Since the idea of translating his book has been brought up along with the idea of writing a new book.......if that were to ever happen it would be nice to have some additional information which is deemed important but has not been included in his book/books added as an appendix in order to create a better book in the end. In order to fully understand what is currently not in his books and in the other books that will undoubtedly be discussed here it would be helpful for all interested parties to state what they would like to see in a "dream book" on Japanese matchlocks.

#10 estcrh

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Posted 25 June 2014 - 11:09 PM

Hi!

Regarding Sawadas blue book, is it really that rare and expensive?
I bought mine, brand new, on Yahoo for 7000 yen.
Just the other day there was a new one up for sale.

Regards,

Anthony

Anthony we will be expecting your review soon? If you happen to see another copy for sale it may be helpful to add a link. First you have to know that the book even exists, which the average person would not know, second you would have to know were to look and most people would not spend that amount of money on a book written in a language that they can not understand, reading people comments and seeing some of the contents my help other people decide to purchase this book.

#11 estcrh

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Posted 25 June 2014 - 11:18 PM

A quote from Justin on this book.

Nihon no Furuju is far superior (to "THE Japanese MATCHLOCK" by Shigeo Sugawa), even if you can't read Japanese, the detail photos, drawings, and classification are well worth the extra money. He goes into construction methods, how parts are made, how they fit together, tools used to make the bisen threads, etc. How locks are made, what they do, etc.

This book can be understood if you memorize about a dozen or so Kanji and then you can figure out what he is saying, or you can scan the page and then use an online translator to help you with the translation. Not perfect, but you can get the drift.



#12 Anthony de Vos

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Posted 25 June 2014 - 11:30 PM

Hi Eric!

Regarding the review, since I am, as you know, not a Japanese speaker, it will be short and of no value;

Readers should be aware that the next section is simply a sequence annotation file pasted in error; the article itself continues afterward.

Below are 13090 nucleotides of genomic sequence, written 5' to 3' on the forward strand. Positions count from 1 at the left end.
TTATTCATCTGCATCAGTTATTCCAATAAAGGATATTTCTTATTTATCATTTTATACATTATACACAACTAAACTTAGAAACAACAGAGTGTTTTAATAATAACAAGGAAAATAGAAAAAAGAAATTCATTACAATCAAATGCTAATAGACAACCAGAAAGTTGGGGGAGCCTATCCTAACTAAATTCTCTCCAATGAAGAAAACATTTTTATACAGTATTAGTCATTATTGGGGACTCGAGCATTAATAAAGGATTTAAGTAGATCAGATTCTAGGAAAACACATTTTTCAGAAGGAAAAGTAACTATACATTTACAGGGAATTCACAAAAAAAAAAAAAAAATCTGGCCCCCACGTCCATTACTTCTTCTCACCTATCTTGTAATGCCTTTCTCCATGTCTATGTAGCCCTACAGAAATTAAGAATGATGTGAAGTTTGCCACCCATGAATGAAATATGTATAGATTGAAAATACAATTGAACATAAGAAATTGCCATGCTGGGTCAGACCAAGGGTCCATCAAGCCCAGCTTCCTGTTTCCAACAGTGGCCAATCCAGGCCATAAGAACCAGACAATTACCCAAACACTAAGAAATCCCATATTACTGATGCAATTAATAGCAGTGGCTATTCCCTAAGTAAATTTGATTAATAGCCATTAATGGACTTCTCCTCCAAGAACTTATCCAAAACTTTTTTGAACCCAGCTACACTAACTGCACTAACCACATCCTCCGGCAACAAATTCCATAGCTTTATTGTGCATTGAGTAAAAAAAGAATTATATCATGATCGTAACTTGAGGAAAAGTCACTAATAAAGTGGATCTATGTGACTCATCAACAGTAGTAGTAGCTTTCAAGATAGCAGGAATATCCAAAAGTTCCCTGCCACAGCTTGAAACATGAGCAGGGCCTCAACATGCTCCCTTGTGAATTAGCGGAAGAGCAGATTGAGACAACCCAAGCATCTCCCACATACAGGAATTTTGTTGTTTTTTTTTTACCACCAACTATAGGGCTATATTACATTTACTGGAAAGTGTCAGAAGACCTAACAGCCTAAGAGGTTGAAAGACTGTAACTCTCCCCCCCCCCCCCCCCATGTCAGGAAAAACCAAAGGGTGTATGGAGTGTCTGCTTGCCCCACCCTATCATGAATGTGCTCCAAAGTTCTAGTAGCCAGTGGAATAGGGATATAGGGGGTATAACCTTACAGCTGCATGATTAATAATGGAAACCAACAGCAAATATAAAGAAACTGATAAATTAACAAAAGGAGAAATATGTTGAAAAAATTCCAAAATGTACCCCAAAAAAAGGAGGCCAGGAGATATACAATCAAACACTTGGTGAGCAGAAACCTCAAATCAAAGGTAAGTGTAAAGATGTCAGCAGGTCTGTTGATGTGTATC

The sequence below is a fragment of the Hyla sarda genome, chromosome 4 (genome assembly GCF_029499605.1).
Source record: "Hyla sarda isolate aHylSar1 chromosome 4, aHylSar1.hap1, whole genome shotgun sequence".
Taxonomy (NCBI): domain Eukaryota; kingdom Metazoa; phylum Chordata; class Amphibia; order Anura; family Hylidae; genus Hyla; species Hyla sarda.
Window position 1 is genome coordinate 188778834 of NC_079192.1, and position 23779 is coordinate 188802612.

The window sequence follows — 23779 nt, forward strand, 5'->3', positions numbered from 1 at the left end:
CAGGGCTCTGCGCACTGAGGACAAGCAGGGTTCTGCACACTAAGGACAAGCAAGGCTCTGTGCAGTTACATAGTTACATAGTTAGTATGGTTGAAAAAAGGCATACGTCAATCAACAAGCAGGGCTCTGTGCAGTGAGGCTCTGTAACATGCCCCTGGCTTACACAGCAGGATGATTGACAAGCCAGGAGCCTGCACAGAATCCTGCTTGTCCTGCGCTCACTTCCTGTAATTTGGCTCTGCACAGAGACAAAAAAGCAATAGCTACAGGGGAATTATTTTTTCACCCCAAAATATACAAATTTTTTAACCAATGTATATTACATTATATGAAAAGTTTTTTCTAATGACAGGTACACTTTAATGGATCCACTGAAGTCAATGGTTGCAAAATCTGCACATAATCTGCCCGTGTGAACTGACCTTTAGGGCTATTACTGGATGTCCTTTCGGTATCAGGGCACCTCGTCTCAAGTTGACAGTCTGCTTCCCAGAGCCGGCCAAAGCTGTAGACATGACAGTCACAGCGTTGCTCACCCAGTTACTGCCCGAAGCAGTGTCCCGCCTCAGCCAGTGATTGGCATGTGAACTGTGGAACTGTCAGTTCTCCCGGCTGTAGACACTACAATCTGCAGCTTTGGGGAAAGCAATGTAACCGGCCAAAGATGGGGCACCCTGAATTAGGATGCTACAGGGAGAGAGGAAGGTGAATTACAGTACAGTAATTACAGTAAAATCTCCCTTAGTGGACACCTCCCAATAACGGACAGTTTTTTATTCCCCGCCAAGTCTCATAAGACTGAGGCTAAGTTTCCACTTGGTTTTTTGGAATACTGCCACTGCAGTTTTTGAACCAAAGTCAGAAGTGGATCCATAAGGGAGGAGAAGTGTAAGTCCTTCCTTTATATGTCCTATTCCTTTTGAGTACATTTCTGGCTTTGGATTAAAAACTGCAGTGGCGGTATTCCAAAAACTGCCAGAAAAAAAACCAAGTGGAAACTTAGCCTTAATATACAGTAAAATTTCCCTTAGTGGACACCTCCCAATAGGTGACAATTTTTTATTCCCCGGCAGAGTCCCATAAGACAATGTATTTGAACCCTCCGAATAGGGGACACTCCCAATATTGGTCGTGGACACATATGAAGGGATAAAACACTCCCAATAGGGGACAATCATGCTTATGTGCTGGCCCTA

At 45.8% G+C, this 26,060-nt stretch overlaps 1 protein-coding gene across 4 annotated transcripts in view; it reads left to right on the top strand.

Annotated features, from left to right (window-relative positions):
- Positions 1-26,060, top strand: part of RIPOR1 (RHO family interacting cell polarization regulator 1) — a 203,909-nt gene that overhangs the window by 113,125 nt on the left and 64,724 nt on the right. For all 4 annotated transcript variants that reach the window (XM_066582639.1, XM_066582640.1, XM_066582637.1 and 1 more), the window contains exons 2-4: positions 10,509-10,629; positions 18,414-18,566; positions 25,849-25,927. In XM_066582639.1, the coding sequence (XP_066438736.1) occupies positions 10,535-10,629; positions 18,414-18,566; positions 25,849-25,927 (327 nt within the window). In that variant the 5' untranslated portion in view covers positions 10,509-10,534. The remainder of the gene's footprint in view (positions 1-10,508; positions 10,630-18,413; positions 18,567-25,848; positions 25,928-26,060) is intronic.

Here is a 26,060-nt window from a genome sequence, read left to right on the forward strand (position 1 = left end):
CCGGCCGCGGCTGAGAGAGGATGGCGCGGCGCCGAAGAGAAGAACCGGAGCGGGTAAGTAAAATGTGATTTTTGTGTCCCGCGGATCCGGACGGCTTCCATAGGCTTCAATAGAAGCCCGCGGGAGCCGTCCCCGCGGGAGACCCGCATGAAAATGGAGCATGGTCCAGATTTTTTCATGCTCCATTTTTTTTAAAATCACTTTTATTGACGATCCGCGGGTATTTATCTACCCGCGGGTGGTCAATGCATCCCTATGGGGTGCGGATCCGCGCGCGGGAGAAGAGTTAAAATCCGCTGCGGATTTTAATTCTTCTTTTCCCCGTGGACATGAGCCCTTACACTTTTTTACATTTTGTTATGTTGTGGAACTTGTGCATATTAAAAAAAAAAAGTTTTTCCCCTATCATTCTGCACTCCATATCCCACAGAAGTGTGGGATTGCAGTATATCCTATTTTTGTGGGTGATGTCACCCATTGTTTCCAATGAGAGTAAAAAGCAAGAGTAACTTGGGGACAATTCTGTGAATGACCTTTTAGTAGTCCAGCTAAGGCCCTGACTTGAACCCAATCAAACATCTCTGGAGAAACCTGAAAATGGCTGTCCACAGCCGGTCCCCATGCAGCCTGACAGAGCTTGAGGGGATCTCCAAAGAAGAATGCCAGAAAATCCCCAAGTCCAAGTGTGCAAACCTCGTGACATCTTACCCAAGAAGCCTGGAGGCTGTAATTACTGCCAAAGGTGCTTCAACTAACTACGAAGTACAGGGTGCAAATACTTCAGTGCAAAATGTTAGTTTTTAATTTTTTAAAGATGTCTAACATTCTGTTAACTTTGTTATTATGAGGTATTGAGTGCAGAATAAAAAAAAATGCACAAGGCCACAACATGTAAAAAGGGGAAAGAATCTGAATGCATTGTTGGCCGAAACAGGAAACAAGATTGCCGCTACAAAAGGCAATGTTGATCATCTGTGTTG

Beautiful colour photos covering a huge range of guns, useful for me since I can compare details in the pictures with my guns.
As you already said the next step is to copy and paste for the info, not easily done when using dysfunctional on line translation alternatives.

If you have the interest, then you find the existing books and where to buy them, a forum like this and NNK with your contributions is of great help.

I got the impression that people where looking for them, I just point in the right direction.

Anthony
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#13 estcrh

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Posted 25 June 2014 - 11:34 PM

Some info on the author, hopefully I got it right, from a recent interview.
http://sankei.jp.msn... ... 005-n1.htm

He is a martial artist and learned ninjutsu 40 years ago under Nawa YumiTakeshi who is a master of ninjutsu, he started a Ninjutsu Academy in Yagyu district of Nara Sakahara town were many different ninjutsu skills are taught. He is an appraiser on a popular television show (Kanteidan) which seems to be the Japanese version of the Antiques road show. Born in Osaka 1935, went to Kinki University School of Law, Kansai Medical School, and served as director of Sawada Osteopathic Academy of Osaka Higashinari Ward, presided over Sakai gun Study Group and is a student of science and technology in the Edo period.

#14 estcrh

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Posted 26 June 2014 - 02:02 PM

A couple of questions, is it Taira Sawada or is it Sawada Taira, I have seen his names spelled both ways, when was his book first published? Thanks to Justin for providing these images, for Non-Japanese speaking people its important to be able to see if there is something in this book that would interest them despite not being able to easily understand the text. From these images I think this book would be a great candidate for a translation project.

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#15 Bugyotsuji

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Posted 26 June 2014 - 03:46 PM